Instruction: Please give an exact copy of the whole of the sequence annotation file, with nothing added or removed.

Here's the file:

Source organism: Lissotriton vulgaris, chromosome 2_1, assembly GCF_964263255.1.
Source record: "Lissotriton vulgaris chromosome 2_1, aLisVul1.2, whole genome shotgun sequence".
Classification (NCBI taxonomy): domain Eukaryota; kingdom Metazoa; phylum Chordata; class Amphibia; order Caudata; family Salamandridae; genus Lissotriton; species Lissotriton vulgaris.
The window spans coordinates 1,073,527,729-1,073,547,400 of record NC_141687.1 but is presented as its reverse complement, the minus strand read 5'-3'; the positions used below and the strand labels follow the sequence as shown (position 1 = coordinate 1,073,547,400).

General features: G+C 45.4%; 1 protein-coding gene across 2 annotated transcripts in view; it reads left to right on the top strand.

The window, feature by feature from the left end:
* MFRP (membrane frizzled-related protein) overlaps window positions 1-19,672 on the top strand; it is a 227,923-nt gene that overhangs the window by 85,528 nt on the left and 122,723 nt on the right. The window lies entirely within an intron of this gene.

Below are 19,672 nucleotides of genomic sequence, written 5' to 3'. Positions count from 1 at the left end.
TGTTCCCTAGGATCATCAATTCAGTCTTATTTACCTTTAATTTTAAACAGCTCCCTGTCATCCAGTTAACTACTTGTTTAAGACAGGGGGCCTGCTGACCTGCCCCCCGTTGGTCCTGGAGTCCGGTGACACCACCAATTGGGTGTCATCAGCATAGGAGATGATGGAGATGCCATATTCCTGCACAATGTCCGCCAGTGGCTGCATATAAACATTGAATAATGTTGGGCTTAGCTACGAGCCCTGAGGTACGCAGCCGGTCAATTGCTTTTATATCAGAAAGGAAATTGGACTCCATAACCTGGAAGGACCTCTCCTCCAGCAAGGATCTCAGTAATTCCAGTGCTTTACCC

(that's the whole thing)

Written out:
Source organism: Lissotriton vulgaris, chromosome 2_1, assembly GCF_964263255.1.
Source record: "Lissotriton vulgaris chromosome 2_1, aLisVul1.2, whole genome shotgun sequence".
Classification (NCBI taxonomy): domain Eukaryota; kingdom Metazoa; phylum Chordata; class Amphibia; order Caudata; family Salamandridae; genus Lissotriton; species Lissotriton vulgaris.
The window spans coordinates 1,073,527,729-1,073,547,400 of record NC_141687.1 but is presented as its reverse complement, the minus strand read 5'-3'; the positions used below and the strand labels follow the sequence as shown (position 1 = coordinate 1,073,547,400).

General features: G+C 45.4%; 1 protein-coding gene across 2 annotated transcripts in view; it reads left to right on the top strand.

The window, feature by feature from the left end:
* MFRP (membrane frizzled-related protein) overlaps window positions 1-19,672 on the top strand; it is a 227,923-nt gene that overhangs the window by 85,528 nt on the left and 122,723 nt on the right. The window lies entirely within an intron of this gene.

Below are 19,672 nucleotides of genomic sequence, written 5' to 3'. Positions count from 1 at the left end.
TGTTCCCTAGGATCATCAATTCAGTCTTATTTACCTTTAATTTTAAACAGCTCCCTGTCATCCAGTTAACTACTTGTTTAAGACAGGGGGCCTGCTGACCTGCCCCCCGTTGGTCCTGGAGTCCGGTGACACCACCAATTGGGTGTCATCAGCATAGGAGATGATGGAGATGCCATATTCCTGCACAATGTCCGCCAGTGGCTGCATATAAACATTGAATAATGTTGGGCTTAGCTACGAGCCCTGAGGTACGCAGCCGGTCAATTGCTTTTATATCAGAAAGGAAATTGGACTCCATAACCTGGAAGGACCTCTCCTCCAGCAAGGATCTCAGTAATTCCAGTGCTTTACCC